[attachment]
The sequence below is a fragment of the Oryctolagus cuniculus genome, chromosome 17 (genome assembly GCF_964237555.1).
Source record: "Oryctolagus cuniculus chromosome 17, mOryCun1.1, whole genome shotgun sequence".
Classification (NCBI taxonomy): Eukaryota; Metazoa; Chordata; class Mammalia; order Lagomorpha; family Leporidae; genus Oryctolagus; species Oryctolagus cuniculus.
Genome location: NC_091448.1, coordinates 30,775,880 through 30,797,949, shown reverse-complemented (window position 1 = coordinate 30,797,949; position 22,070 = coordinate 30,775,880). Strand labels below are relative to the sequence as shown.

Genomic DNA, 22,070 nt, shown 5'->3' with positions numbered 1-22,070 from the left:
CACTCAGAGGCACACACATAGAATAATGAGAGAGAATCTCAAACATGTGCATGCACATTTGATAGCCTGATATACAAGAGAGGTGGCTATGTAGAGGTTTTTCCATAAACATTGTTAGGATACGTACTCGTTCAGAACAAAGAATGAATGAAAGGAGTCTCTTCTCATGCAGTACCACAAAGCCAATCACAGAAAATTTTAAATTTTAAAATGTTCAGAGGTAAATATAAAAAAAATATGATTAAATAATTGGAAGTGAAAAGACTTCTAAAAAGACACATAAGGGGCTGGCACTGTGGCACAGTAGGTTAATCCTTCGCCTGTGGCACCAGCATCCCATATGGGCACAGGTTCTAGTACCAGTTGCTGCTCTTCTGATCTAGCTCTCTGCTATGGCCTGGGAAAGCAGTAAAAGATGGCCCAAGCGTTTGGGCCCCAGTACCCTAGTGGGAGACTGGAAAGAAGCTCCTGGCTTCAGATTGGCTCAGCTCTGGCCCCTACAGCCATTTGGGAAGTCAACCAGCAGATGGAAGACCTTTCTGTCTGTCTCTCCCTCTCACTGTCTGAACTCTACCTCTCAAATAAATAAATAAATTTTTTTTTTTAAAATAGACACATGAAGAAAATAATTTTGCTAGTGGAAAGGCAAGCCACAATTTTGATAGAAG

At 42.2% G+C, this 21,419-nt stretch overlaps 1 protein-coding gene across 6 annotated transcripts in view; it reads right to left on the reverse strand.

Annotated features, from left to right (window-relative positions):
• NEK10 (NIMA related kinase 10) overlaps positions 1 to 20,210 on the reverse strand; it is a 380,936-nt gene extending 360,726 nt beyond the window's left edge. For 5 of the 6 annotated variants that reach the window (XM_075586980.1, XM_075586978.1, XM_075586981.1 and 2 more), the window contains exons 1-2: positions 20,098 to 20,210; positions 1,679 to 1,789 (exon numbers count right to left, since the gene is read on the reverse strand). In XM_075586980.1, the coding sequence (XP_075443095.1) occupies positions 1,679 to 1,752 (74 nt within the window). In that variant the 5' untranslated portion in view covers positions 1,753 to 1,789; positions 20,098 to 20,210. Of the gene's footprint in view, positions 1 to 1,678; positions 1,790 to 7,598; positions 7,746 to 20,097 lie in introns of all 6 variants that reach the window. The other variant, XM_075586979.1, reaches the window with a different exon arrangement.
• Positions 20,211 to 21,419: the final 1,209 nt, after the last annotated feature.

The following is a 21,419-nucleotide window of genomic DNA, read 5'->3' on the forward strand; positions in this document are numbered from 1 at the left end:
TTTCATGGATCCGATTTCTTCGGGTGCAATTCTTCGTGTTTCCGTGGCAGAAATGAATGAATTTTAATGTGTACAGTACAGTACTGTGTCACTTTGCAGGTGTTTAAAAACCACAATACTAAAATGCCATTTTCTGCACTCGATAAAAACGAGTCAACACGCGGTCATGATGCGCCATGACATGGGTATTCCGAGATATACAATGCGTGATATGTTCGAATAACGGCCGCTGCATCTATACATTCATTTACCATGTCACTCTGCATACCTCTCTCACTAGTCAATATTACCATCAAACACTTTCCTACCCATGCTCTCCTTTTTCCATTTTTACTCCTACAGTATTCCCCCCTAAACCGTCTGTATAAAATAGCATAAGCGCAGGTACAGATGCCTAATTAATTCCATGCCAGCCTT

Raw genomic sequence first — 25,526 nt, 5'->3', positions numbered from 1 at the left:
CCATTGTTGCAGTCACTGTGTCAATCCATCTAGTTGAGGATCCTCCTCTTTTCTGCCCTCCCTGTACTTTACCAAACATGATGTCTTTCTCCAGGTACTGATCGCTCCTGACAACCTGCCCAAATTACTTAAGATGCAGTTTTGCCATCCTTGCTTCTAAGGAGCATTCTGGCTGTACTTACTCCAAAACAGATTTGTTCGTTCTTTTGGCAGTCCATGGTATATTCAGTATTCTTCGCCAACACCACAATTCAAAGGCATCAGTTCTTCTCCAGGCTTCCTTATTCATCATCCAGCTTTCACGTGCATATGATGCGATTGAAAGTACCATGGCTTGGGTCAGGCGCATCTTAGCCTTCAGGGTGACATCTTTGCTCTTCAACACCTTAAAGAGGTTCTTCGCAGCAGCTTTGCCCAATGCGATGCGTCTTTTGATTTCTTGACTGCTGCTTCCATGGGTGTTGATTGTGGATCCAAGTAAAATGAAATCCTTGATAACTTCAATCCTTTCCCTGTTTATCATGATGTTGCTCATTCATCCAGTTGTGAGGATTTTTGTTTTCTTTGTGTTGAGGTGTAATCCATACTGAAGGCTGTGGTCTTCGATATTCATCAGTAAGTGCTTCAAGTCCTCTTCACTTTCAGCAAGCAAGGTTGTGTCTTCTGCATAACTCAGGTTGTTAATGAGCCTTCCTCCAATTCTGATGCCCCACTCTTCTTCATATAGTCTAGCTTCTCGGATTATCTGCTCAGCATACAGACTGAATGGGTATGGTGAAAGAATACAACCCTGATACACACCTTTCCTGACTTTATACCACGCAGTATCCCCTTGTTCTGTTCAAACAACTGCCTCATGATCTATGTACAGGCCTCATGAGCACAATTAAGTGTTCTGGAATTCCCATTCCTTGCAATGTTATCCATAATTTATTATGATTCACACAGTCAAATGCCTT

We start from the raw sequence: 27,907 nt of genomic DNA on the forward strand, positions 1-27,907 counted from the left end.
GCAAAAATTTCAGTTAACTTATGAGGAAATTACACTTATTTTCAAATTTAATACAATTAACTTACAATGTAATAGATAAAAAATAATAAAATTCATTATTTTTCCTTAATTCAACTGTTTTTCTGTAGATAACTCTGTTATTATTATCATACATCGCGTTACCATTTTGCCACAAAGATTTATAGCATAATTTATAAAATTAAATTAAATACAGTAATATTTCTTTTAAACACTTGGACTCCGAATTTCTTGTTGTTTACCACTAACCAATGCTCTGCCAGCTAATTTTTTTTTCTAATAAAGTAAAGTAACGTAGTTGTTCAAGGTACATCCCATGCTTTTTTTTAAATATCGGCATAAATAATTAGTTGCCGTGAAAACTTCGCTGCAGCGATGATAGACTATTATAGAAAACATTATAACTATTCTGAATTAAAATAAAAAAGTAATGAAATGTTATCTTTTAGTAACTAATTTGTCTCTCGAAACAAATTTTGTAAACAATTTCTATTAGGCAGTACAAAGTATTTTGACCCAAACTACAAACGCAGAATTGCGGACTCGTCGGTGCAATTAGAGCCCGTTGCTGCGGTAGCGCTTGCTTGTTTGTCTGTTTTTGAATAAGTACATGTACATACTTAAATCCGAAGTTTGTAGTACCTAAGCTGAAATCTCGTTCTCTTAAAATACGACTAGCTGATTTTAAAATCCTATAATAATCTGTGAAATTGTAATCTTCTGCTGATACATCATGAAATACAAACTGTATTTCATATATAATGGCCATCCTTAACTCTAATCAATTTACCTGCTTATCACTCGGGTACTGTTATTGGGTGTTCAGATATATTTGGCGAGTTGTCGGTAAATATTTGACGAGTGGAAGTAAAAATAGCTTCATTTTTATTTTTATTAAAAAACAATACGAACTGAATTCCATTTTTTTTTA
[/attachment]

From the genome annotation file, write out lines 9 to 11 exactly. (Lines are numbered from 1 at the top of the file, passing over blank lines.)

• NEK10 (NIMA related kinase 10) overlaps positions 1 to 20,210 on the reverse strand; it is a 380,936-nt gene extending 360,726 nt beyond the window's left edge. For 5 of the 6 annotated variants that reach the window (XM_075586980.1, XM_075586978.1, XM_075586981.1 and 2 more), the window contains exons 1-2: positions 20,098 to 20,210; positions 1,679 to 1,789 (exon numbers count right to left, since the gene is read on the reverse strand). In XM_075586980.1, the coding sequence (XP_075443095.1) occupies positions 1,679 to 1,752 (74 nt within the window). In that variant the 5' untranslated portion in view covers positions 1,753 to 1,789; positions 20,098 to 20,210. Of the gene's footprint in view, positions 1 to 1,678; positions 1,790 to 7,598; positions 7,746 to 20,097 lie in introns of all 6 variants that reach the window. The other variant, XM_075586979.1, reaches the window with a different exon arrangement.
• Positions 20,211 to 21,419: the final 1,209 nt, after the last annotated feature.

The following is a 21,419-nucleotide window of genomic DNA, read 5'->3' on the forward strand; positions in this document are numbered from 1 at the left end: